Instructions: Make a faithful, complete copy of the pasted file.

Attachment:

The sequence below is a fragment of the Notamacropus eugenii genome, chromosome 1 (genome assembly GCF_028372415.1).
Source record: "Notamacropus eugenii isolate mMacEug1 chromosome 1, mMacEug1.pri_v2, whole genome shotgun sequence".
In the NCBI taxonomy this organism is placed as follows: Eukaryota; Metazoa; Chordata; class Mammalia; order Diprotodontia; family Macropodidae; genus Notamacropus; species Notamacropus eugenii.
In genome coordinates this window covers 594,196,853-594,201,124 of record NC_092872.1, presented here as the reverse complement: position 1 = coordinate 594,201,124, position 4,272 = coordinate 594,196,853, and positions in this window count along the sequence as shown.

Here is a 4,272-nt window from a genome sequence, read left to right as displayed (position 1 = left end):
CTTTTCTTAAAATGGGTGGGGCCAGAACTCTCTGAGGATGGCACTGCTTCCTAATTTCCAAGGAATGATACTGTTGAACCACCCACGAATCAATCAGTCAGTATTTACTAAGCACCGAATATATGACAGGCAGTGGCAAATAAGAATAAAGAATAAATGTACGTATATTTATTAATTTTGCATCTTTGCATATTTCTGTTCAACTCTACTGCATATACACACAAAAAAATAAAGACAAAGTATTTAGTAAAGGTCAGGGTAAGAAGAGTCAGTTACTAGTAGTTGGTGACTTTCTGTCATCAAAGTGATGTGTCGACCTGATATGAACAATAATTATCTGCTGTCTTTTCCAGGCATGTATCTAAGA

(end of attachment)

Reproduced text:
The sequence below is a fragment of the Notamacropus eugenii genome, chromosome 1 (genome assembly GCF_028372415.1).
Source record: "Notamacropus eugenii isolate mMacEug1 chromosome 1, mMacEug1.pri_v2, whole genome shotgun sequence".
In the NCBI taxonomy this organism is placed as follows: Eukaryota; Metazoa; Chordata; class Mammalia; order Diprotodontia; family Macropodidae; genus Notamacropus; species Notamacropus eugenii.
In genome coordinates this window covers 594,196,853-594,201,124 of record NC_092872.1, presented here as the reverse complement: position 1 = coordinate 594,201,124, position 4,272 = coordinate 594,196,853, and positions in this window count along the sequence as shown.

Here is a 4,272-nt window from a genome sequence, read left to right as displayed (position 1 = left end):
CTTTTCTTAAAATGGGTGGGGCCAGAACTCTCTGAGGATGGCACTGCTTCCTAATTTCCAAGGAATGATACTGTTGAACCACCCACGAATCAATCAGTCAGTATTTACTAAGCACCGAATATATGACAGGCAGTGGCAAATAAGAATAAAGAATAAATGTACGTATATTTATTAATTTTGCATCTTTGCATATTTCTGTTCAACTCTACTGCATATACACACAAAAAAATAAAGACAAAGTATTTAGTAAAGGTCAGGGTAAGAAGAGTCAGTTACTAGTAGTTGGTGACTTTCTGTCATCAAAGTGATGTGTCGACCTGATATGAACAATAATTATCTGCTGTCTTTTCCAGGCATGTATCTAAGA